I can't resist a wry smile when someone in the two reading groups I belong to here in Winchester suggests as a group read a book we've featured in newbooks. Pleasingly, (smugly???) those selections usually turn out well (although we did draw a veil over Howard Jacobson's Kalooki Nights which nobody had finished when we met).
However, my wry-ness may well turn to shyness next week when we gather to discuss Hearts & Minds by Amanda Craig. I remember reading a superb piece on her blog about the 'joys' of being a promoting author and the unrealistic, even unreasonable things she had been asked to do as if she were a performing monkey.
However, I can't help hearing as I'm reading 'show, don't tell'. Easier said than done, I know, but because her tale is so reminiscent of other recent - better? - novels I'm worried we may throw this book to the wolves next week.
Heaven knows, it's hard enough for an author to make a career these days and I don't have any profound answers other than knowing when something's not quite right or good enough to pass muster with the 'average' reading group. In its favour, I will finish Heart & Minds before we meet and these days that in itself is good news.
At least Amanda has her publisher's support, something that Zina Rohan lost somewhere along the way having published 3 or 4 novels. I don't know the details but suffice to say she was driven to go the self-publishing route with Bright Pen, an operation I've never heard of before.
Nicola Barranger of theinterviewonline brought The Small Book to our attention and thereafter a review copy went out to Mandy Jenkinson in Cheltenham. This just in from Mandy pretty well says it all,
"I'm very excited by this book! Never heard of it - and so glad to have discovered it. Thank you. Really great read, very enjoyable and extremely well-written. Certainly deserves to be better known, so good that newbooks is doing its bit!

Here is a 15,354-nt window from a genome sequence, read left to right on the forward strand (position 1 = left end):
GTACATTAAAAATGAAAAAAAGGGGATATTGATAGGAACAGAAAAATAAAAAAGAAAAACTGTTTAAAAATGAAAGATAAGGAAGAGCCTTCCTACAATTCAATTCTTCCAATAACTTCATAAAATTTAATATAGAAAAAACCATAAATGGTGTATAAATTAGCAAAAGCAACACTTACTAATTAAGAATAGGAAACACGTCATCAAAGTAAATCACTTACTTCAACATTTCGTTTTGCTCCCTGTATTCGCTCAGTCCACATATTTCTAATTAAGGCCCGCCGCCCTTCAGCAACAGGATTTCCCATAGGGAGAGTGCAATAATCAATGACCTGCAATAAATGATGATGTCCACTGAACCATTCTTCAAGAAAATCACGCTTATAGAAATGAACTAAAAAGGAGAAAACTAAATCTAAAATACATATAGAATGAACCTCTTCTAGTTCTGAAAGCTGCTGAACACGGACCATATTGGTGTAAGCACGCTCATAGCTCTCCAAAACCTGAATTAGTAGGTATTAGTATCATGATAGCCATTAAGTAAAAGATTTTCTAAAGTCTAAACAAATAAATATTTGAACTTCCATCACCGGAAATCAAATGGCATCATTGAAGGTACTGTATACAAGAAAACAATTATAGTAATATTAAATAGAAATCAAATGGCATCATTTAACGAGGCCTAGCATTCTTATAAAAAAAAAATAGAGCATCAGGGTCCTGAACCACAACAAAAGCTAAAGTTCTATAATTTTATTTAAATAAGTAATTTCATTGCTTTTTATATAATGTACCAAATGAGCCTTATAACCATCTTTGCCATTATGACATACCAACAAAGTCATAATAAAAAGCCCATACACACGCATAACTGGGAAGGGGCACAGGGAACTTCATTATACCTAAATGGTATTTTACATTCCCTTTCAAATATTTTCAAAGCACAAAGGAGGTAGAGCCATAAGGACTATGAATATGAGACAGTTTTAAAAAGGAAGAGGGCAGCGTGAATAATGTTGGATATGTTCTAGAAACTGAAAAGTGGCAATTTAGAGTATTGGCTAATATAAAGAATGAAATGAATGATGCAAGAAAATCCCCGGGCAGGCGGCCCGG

The Small Book/Zina Rohan/Bright Pen 2010/9780755212309/£7.99 pbk 237pp
Personal read **** Group read *****
In July 1915, on the Somme, Ken Hoskins is detailed to a firing squad to execute an alleged deserter from his own company. When he returns from the war, he is haunted by the incident, and the experience shapes the rest of his life, and the lives of his family, as he tries to make amends.
This is an intelligent, well -written and absorbing novel. I had never heard of it, nor of Zina Rohan, nor indeed of the publisher. A quick straw poll of fellow readers [Mandy is a keen ReadItSwapIt user among other bookish websites] told me that virtually no one else had heard of the author either, and when I last looked there were only 2 reviews of the book on Amazon. This is a great shame, because I found this book one of my most enjoyable reads of 2010, and it deserves a wide audience.
It is a powerful novel about the effects of both concealing and of revealing the truth. Told in first person accounts from the key protagonists, Rohan expertly alternates the voices and weaves the separate narratives into a seamless whole. The narrative is balanced by the characters' thoughts about society and politics, with an intriguing glimpse into the world of the nascent Communist Party of Great Britain. It is thought-provoking, especially about the executions of deserters in WW1; it is an engrossing historical novel as well as a family saga; and it is extremely moving. The style is lucid and well-paced, and I recommend it with some passion! It is certainly ideal for book groups as it offers so many themes to discuss.
It is also a novel that supports the old adage that you can't judge a book by its cover - in this case I feel that the cover is positively misleading, as it depicts four (Australian, for some reason) soldiers, in black and white, which makes it look like a war book, when it is so much more than that, and I fear that it could become lost amongst more eye-catching covers."